© Stephen Eastaugh, 2019. All Rights Reserved.
I’m sitting in the middle of Mendoza with a short black coffee and a glass of water on my table. The café sits on a busy cross-road so thousands of vehicles cruise by along with the odd protest march, business suits and one crazy person talking to someone that is not there. On my table is a book – ‘The cloudspotters guide’ by Gavin Pretor-Pinney, above me there are no clouds at all but smog and thick dust swirl around making my eyes water. These ‘clouds’ are not in the book and I certainly wish that they did not exist at all but they do. Far too many of these clouds which I will name – ‘Stratus nubulosus translucidus venenum’ or the more filthy ‘Stratus opacus toxicus’ varieties cover our planet. Here I sit waiting to board another jet aircraft hypocritically smoking a cigarette, adding considerably to this sad brown cloud surrounding me. We humans make such a great mess.
To get from La Consulta in Argentina to Upernavik in Greenland took some time. First there were friends to see in Buenos Aires, a pit stop in Sao Paulo, across the Atlantic to London Heathrow airport and then a night in Copenhagen. Luckily the Icelandic volcanic activity at Eyjafjallajokull had ceased enabling flights to resume in northern European airspace. Many years ago I walked over that very same volcano that lay hidden under a glacier. Besides spitting out massive plumes of ash and smoke it has also instigated a bit of ‘jokulhluap’ an Icelandic word referring to the rapid melting of ice due to geothermal activity. A situation where a glacier rapidly turns into a river then the river turns to lava. Nature can also be messy.
We flew over Iceland but no grey smoke was seen then suddenly Carolina and I found ourselves in the Arctic. Below the Arctic circle as we crossed borders customs-security people felt the urge to weigh and search though our bags then internal flights in Greenland or Kalaallit Nunaat required both the weighing of our bags as well as our bodies before we could board the DASH 7 shuttle planes. Light aircraft and heavy cargo don’t mix I believe. The flights between Kangerlusssuaq, Ilulissat and Upernavik were all smooth and seriously scenic, extremely grand but far from green.
The population of Greenland is only 56,000 but the area of land (80 % which is ice covered) is a massive 2,166,086 sq. kms. The last time I was here was in 1993 and since then the climate has indeed changed as according to local Greenlanders last winter the sea ice around Upernavik failed to freeze over to a suitable depth which ruined the hunting season and limited winter travels. More human mess I am afraid!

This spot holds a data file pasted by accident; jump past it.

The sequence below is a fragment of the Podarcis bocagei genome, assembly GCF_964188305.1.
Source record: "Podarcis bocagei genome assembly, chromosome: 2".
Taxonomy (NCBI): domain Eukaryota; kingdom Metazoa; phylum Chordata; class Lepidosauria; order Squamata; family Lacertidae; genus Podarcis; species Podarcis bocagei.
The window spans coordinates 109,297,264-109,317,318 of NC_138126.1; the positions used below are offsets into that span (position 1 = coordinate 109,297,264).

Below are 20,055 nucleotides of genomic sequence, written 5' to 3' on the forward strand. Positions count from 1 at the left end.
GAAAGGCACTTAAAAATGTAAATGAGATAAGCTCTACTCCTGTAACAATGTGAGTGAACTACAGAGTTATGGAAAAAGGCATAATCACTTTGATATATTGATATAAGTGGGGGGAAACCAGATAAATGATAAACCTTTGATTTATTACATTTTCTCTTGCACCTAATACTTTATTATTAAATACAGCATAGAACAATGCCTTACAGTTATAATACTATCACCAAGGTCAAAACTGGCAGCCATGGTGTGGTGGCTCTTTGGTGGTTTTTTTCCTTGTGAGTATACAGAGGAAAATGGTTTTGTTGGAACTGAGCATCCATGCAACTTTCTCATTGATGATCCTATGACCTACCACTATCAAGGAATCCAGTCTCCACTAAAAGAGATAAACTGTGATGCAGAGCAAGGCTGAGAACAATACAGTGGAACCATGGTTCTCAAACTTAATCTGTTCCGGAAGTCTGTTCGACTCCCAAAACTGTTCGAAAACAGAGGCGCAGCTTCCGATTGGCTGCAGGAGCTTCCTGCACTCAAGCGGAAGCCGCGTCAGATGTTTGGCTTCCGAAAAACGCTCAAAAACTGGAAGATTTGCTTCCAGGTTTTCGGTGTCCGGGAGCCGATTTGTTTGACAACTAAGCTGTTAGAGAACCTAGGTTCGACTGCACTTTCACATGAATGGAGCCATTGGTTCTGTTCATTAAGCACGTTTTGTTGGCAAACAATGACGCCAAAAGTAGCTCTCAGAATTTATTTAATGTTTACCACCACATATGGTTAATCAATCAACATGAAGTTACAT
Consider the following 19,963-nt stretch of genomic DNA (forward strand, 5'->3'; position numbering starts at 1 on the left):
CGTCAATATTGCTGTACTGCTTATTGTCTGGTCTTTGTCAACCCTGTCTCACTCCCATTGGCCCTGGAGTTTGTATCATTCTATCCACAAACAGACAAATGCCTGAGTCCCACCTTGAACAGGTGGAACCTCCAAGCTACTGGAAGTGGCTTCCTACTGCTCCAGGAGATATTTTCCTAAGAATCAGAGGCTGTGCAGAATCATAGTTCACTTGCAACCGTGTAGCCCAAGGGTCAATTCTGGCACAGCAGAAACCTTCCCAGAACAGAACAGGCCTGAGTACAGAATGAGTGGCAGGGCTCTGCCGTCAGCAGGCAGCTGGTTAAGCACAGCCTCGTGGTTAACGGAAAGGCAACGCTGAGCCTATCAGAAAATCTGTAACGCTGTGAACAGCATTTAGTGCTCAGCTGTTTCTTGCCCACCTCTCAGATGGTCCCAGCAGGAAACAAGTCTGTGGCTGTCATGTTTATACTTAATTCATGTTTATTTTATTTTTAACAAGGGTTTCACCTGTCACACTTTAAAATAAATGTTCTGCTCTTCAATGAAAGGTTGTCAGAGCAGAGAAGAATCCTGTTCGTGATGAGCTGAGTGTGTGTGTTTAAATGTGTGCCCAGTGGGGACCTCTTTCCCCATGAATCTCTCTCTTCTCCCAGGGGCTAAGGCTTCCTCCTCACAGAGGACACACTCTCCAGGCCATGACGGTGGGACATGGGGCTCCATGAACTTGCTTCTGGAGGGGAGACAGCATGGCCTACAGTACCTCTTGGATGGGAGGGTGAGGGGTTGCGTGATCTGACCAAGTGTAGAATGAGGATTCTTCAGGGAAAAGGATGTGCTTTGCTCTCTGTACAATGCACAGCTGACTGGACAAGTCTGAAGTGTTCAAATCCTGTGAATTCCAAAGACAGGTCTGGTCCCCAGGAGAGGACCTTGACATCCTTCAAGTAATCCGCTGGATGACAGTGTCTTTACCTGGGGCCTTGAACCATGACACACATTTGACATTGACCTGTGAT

I bought a bottle of Linie Aquavit as it’s a favorite and is flavored by travel so I have a connection with this particular spirit. Marketed as “taste that really travels” it is a very good Norwegian brand that sails from Oslo to Australia and back again in oak sherry casks. The changes in temperature, humidity and the roll of the ship all play a part in the maturation as the booze twice crosses the equator during its production. For a travel addict like myself this seems logical, is fitting to my taste and as a popular bald cartoon character once said - “Alcohol, the cause of … and the solution to all life’s problems”. Carolinas selection at duty free heaven was the marvelous Bison grass flavored Polish vodka with a delicate green coloring and a not so delicate 40% alcohol content.
The little “retreat” we stay in sits on the outskirts of the village. Connected to the small museum here that houses historic local relics, artwork and a shop. For further information about this residency visit <www.upernivik.gl>. Upernavik has a population of 1200 people and many yelping husky dogs. It is expensive to get here, live here and to move around but well worth it if you have the desire to spend time in the high arctic. To some degree hunting and fishing still play a role in most of the inhabitant’s lives but things change fast as they do everywhere. Hunting is the act of searching for something specifically pursuing game. I am here hunting views and translating these into small Travailogue paintings. That is my game. A small exhibition titled Isikkivimmik ujaasineq (searching for views) is to be held at the Museum to display my new works along with Carolina’s photographs.
Denmark laid the foundations for this now self -governed nation, which is the largest island in the world and possibly the most beautiful as long as you don’t equate beauty with fresh coconuts, heat and lots of verdant vegetation.
There will be no reindeer, narwhal skin or seal soup to be found at our next port of call but plenty of other exotic dishes to be found under hazy hot neon Hong Kong smog.